British bank HSBC has recorded a 95% increase in first quarter profit primarily due to gains from the sale of its assets as part of a restructuring.
Pre-tax profit for the first three months of the year rose to $8.4bn (£5.4bn, €6.4bn) from $4.3bn a year ago. The profit included adverse movements of $0.2bn on the fair value of its own debt and gains of $1.1bn from disposals and the reclassification of an associate, the company said.
Revenue for the quarter rose 14% to $18.4bn, while total loan impairment charges declined to $1.2bn from $2.4bn. First-quarter revenue was boosted by a gain from the sale of remaining Ping An shareholding amounting to $553m.
"These results demonstrate our progress in implementing the strategy we set out in May 2011," CEO Stuart Gulliver said in a statement.
"While continuing uncertainty in the global economy has created a relatively muted environment for revenue growth, we have increased revenue in key areas including residential mortgages and Commercial Banking in both our home markets of Hong Kong and the UK, and in our Financing and Equity Capital Markets business."
The bank's core tier 1 capital ratio was 12.7% at the end of the first quarter, up from 12.3% at 31 December 2012.
The company noted that it is going ahead with its restructuring plan to simply its operations and de-risk business.
In order to adjust itself with the difficult operating environment and stricter banking regulations, HSBC had to cut back its businesses like its rivals in Europe and the US.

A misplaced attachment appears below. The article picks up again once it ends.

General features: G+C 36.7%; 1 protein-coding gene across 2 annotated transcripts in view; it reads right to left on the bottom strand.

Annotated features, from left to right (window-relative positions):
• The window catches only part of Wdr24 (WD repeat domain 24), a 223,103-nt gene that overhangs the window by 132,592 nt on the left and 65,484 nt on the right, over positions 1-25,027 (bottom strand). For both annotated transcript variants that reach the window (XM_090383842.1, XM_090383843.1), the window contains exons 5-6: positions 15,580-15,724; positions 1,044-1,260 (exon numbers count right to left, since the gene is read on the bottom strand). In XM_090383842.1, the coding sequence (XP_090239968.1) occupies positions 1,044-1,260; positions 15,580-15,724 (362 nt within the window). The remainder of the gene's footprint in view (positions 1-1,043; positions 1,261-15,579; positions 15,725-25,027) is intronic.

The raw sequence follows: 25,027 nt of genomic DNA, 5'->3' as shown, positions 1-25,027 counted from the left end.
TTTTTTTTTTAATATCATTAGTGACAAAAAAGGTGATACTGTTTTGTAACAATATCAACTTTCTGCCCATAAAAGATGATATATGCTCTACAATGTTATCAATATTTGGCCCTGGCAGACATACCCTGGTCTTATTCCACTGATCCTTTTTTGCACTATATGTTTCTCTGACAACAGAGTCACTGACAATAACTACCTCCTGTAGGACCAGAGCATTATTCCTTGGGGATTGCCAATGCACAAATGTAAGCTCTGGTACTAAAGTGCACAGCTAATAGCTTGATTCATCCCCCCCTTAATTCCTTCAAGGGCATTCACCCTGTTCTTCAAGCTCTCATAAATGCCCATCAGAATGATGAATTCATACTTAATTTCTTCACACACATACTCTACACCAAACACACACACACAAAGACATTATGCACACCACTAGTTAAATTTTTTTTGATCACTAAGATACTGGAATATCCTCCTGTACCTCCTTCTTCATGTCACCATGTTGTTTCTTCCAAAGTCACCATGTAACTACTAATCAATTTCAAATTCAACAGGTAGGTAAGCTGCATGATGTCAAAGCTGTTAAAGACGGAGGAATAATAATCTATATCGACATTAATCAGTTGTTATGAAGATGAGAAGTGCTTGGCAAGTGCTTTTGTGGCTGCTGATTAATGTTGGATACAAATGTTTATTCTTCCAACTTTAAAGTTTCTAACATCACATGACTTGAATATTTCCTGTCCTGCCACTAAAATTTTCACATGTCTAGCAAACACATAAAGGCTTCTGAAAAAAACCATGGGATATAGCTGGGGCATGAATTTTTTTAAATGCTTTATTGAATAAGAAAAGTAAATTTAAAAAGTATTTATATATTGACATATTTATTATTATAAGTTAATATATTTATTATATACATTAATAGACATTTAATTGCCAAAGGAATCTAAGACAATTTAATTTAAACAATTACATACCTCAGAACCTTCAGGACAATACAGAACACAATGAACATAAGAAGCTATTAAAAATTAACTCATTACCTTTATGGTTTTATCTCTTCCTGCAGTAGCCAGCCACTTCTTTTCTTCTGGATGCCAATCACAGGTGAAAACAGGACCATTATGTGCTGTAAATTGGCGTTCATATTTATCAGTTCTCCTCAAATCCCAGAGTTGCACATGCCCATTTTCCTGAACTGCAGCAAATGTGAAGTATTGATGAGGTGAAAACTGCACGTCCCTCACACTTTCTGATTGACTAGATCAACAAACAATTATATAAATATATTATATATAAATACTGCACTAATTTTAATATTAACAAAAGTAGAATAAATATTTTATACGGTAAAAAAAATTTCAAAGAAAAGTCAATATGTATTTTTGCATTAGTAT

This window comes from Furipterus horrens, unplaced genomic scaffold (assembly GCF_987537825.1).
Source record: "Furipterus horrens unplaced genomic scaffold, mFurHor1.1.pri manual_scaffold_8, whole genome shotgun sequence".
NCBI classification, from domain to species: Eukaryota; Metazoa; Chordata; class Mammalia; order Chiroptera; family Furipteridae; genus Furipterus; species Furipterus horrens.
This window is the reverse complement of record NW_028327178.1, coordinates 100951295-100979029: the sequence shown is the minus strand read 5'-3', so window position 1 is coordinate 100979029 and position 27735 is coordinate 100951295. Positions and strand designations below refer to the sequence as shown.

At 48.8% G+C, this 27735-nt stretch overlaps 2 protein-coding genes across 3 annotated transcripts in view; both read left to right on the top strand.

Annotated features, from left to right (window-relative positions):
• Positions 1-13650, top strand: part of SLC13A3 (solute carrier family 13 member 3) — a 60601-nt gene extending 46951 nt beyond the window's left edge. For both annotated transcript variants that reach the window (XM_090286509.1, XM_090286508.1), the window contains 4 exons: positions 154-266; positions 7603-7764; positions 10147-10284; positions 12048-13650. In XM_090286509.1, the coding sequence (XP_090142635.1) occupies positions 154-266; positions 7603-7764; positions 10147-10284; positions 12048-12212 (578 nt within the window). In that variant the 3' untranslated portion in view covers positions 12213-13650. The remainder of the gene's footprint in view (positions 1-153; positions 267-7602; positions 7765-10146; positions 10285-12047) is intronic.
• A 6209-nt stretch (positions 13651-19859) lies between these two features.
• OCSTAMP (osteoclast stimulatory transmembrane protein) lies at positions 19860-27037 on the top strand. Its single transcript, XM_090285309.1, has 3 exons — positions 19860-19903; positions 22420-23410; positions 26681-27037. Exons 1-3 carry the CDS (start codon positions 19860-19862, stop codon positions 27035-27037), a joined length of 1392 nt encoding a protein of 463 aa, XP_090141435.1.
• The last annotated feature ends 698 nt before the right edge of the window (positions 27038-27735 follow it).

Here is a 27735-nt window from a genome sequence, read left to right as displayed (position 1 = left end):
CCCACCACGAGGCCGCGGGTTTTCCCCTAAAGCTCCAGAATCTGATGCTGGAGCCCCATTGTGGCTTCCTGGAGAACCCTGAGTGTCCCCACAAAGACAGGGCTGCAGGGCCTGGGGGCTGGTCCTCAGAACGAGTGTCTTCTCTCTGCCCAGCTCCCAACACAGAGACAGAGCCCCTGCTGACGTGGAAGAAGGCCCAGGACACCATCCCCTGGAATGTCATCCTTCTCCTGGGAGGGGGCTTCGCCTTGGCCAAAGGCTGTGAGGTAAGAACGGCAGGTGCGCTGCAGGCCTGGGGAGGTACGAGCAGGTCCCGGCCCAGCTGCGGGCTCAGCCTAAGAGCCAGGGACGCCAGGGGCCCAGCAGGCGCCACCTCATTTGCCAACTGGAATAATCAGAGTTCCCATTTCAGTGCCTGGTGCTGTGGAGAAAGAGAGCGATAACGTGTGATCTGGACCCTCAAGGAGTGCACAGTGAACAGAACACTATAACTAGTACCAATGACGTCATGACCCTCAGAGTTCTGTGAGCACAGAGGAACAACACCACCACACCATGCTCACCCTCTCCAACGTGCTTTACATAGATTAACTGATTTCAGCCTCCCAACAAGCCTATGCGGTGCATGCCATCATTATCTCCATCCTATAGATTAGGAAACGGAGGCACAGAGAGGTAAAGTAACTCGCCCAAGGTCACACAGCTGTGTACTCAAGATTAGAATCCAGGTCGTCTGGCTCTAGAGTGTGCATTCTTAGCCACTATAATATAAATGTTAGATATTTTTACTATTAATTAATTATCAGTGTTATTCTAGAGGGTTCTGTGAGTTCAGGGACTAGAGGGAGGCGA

As part of its restructuring that started in 2011, HSBC agreed to 52 deals in order to dispose its loss-making businesses, including nine transactions in 2013. So far, the bank saved $3.5bn in annual expenses, while it slashed 38,000 jobs.
"Looking at the macroeconomic environment, there are still challenges ahead. However, we expect the mainland Chinese economy to accelerate after a slower than expected start to the year; the US to continue to outperform its peers, although the pace of growth is slow compared to past standards; the eurozone to contract; emerging markets to grow at around 5% and global growth to be around 2% for 2013," Gulliver added.
The multinational bank is likely to announce further measures on its strategy day, 15 May, to reduce costs.
Among HSBC's European rivals, France's second largest bank, Societe Generale, reported a 50% decline in first quarter profit due to a hefty loan revaluation charge. Germany's Commerzbank reported a net loss for the quarter, but beat market expectations.